Many countries have recorded unsurprisingly low economic activity, which has necessitated a revision of growth forecasts to reflect the muted prospects and the looming threat of a global recession. Within countries, labour forces are faced with retrenchment en masse and in the more extreme, yet growingly frequent, case enterprises are closing their doors indefinitely. Leaving even the most traditionally stable communities perturbed in their efforts at rekindling life as it once was.

Da Kuk / Getty Images

As the global economy embarks in an anticipated long-drawn-out and uncertain recovery back to pre-pandemic levels, central banks and treasury offices have deployed a range of policies aimed at protecting and stimulating consumption and productivity. Governments are in response reducing their donations and contributions to humanitarian organizations whose work is to support vulnerable communities, having a direct impact on displaced people who are heavily reliant on this assistance. With the work of such organizations and government agencies targeted at supporting these communities being debilitated, the hardships for these communities are only compounding. This all takes place amidst a backdrop of systematic exclusionary policies that are keeping displaced people from vital helplines. Whether this is through restricting access to adequately resourced healthcare systems or through the provision of cash grants, food security initiatives and other likened social security programs and policies. The fight against the pandemic can not be segregated and its effectiveness rests in the ability of all members of society being empowered to fight the pandemic in their immediate surroundings.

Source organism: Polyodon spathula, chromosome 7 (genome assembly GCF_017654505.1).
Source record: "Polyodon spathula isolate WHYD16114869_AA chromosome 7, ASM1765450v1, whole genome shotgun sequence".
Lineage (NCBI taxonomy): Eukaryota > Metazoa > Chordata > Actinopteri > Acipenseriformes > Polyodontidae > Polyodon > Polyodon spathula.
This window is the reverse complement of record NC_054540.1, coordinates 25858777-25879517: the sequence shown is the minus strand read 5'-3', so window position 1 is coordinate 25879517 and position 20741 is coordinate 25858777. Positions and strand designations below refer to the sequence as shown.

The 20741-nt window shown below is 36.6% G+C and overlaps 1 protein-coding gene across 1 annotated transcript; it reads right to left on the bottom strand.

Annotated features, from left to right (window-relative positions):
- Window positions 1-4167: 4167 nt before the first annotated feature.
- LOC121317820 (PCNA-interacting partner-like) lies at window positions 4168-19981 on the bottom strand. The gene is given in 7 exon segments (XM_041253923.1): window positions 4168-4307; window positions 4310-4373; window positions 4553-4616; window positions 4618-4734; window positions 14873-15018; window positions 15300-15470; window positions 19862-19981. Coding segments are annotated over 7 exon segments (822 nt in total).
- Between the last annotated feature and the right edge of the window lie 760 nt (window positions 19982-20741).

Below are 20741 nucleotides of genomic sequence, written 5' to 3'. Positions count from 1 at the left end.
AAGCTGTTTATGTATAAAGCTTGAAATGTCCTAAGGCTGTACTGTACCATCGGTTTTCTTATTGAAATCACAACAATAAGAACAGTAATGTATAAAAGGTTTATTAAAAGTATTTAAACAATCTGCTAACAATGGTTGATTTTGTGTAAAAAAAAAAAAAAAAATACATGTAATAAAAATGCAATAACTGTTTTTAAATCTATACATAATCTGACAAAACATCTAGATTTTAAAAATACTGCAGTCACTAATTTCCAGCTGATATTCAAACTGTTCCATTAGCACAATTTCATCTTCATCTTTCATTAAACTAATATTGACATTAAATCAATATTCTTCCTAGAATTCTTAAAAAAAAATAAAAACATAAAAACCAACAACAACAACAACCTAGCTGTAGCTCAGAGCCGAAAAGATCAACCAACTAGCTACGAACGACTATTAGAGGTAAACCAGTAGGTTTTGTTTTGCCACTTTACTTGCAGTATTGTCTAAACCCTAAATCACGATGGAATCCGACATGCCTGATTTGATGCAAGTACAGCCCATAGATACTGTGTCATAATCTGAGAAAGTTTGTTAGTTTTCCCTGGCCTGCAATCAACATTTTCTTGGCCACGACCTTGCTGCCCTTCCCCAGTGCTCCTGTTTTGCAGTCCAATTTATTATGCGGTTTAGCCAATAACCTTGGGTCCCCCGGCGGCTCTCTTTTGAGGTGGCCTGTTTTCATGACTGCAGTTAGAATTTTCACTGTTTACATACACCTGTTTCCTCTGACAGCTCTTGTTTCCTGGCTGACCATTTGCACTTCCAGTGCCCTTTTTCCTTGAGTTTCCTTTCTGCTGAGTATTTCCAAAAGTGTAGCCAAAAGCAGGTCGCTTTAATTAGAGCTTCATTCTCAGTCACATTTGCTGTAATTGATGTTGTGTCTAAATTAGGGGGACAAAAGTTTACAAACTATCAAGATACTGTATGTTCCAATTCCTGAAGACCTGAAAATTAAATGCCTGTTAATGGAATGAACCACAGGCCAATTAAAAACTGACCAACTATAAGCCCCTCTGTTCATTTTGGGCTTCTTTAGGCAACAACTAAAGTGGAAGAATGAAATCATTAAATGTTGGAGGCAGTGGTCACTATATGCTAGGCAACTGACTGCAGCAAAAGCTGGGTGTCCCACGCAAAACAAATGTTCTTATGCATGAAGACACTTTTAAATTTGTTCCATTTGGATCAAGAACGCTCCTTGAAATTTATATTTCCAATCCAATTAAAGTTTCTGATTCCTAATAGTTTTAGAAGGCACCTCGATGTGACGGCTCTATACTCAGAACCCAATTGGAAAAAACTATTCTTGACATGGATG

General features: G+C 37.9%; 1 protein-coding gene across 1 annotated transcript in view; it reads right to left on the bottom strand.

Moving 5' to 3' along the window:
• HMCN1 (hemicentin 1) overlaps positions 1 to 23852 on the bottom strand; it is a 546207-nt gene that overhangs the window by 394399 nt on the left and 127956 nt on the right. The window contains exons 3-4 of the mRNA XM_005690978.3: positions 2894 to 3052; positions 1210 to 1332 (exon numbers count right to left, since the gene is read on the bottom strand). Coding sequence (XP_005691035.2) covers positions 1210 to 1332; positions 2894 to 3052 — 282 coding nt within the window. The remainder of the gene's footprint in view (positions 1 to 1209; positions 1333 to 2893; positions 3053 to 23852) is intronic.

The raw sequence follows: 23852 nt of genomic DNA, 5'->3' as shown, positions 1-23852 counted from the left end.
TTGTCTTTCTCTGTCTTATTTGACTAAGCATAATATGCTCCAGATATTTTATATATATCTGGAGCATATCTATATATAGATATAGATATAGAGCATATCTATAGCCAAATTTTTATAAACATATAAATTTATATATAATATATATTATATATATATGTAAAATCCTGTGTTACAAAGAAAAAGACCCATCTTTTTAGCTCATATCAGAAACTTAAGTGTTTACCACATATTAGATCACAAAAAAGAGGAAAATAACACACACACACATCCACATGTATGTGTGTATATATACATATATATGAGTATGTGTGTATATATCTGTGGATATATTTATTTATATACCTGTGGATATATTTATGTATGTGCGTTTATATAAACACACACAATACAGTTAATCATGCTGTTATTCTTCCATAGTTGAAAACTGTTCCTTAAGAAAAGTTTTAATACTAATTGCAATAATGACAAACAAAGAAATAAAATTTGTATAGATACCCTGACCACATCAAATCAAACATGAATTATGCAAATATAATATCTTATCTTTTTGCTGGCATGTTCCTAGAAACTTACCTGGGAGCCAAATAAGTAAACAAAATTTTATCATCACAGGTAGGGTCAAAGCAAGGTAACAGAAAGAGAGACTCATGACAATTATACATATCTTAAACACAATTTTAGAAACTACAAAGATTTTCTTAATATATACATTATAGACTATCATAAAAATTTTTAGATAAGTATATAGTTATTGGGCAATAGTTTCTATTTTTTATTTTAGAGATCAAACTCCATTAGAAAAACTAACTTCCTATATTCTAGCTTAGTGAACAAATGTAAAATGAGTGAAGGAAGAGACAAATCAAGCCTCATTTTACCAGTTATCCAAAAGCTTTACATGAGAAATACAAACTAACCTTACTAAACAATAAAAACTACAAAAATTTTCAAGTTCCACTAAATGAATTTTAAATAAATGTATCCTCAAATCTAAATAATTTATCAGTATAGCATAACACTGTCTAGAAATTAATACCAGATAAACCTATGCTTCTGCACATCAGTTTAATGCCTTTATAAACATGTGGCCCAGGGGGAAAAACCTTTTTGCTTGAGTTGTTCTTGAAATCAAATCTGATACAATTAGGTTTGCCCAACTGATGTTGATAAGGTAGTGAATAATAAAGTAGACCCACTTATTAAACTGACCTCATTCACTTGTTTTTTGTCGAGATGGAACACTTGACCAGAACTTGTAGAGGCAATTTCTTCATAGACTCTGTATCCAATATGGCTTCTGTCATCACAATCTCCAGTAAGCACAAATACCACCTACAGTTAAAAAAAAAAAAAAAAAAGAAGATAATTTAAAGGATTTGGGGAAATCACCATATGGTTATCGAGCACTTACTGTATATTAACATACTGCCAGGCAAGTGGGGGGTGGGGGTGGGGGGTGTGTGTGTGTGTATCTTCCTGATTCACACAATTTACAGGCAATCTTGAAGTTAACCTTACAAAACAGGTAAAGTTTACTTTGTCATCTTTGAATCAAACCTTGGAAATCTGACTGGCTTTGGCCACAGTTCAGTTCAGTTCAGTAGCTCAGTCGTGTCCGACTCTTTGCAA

Birthing solutions that will be inclusive of society’s most vulnerable, but specifically displaced people and communities, must take into account the unique challenges they contend with. There is a responsibility for states to promulgate policies which are anti-discriminatory and place human rights and the safety of communities at the forefront. There is a need for mandatory firewalls preventing displaced people, strictly those peacefully seeking to access social security nets and public services, from being exploited and arrested. Failing to do so will not only violate the very rights that all people have afforded to them as human beings but will also prove counterproductive to efforts aimed to minimise the effects of the pandemic on society.